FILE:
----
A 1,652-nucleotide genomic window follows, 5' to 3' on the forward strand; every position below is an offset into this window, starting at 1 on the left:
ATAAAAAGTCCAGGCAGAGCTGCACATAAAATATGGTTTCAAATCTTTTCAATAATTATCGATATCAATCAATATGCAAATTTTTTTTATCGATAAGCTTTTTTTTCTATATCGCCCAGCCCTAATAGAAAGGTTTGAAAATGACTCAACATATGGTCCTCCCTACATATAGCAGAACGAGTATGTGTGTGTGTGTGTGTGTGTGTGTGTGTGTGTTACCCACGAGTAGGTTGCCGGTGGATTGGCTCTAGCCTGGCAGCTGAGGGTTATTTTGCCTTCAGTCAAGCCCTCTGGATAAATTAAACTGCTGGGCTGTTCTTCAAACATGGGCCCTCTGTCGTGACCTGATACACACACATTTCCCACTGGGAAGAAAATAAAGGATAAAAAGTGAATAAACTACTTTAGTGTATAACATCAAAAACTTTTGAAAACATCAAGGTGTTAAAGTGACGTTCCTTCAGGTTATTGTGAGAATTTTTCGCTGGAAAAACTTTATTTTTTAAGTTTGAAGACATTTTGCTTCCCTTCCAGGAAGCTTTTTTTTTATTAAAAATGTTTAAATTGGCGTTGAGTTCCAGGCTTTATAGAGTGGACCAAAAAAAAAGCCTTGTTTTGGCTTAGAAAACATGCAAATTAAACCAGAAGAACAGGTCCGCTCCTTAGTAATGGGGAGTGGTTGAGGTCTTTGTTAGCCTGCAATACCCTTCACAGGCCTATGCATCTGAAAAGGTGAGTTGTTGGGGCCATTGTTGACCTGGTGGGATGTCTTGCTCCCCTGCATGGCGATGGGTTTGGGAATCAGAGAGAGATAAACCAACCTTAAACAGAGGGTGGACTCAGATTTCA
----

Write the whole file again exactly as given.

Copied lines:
A 1,652-nucleotide genomic window follows, 5' to 3' on the forward strand; every position below is an offset into this window, starting at 1 on the left:
ATAAAAAGTCCAGGCAGAGCTGCACATAAAATATGGTTTCAAATCTTTTCAATAATTATCGATATCAATCAATATGCAAATTTTTTTTATCGATAAGCTTTTTTTTCTATATCGCCCAGCCCTAATAGAAAGGTTTGAAAATGACTCAACATATGGTCCTCCCTACATATAGCAGAACGAGTATGTGTGTGTGTGTGTGTGTGTGTGTGTGTGTGTTACCCACGAGTAGGTTGCCGGTGGATTGGCTCTAGCCTGGCAGCTGAGGGTTATTTTGCCTTCAGTCAAGCCCTCTGGATAAATTAAACTGCTGGGCTGTTCTTCAAACATGGGCCCTCTGTCGTGACCTGATACACACACATTTCCCACTGGGAAGAAAATAAAGGATAAAAAGTGAATAAACTACTTTAGTGTATAACATCAAAAACTTTTGAAAACATCAAGGTGTTAAAGTGACGTTCCTTCAGGTTATTGTGAGAATTTTTCGCTGGAAAAACTTTATTTTTTAAGTTTGAAGACATTTTGCTTCCCTTCCAGGAAGCTTTTTTTTTATTAAAAATGTTTAAATTGGCGTTGAGTTCCAGGCTTTATAGAGTGGACCAAAAAAAAAGCCTTGTTTTGGCTTAGAAAACATGCAAATTAAACCAGAAGAACAGGTCCGCTCCTTAGTAATGGGGAGTGGTTGAGGTCTTTGTTAGCCTGCAATACCCTTCACAGGCCTATGCATCTGAAAAGGTGAGTTGTTGGGGCCATTGTTGACCTGGTGGGATGTCTTGCTCCCCTGCATGGCGATGGGTTTGGGAATCAGAGAGAGATAAACCAACCTTAAACAGAGGGTGGACTCAGATTTCA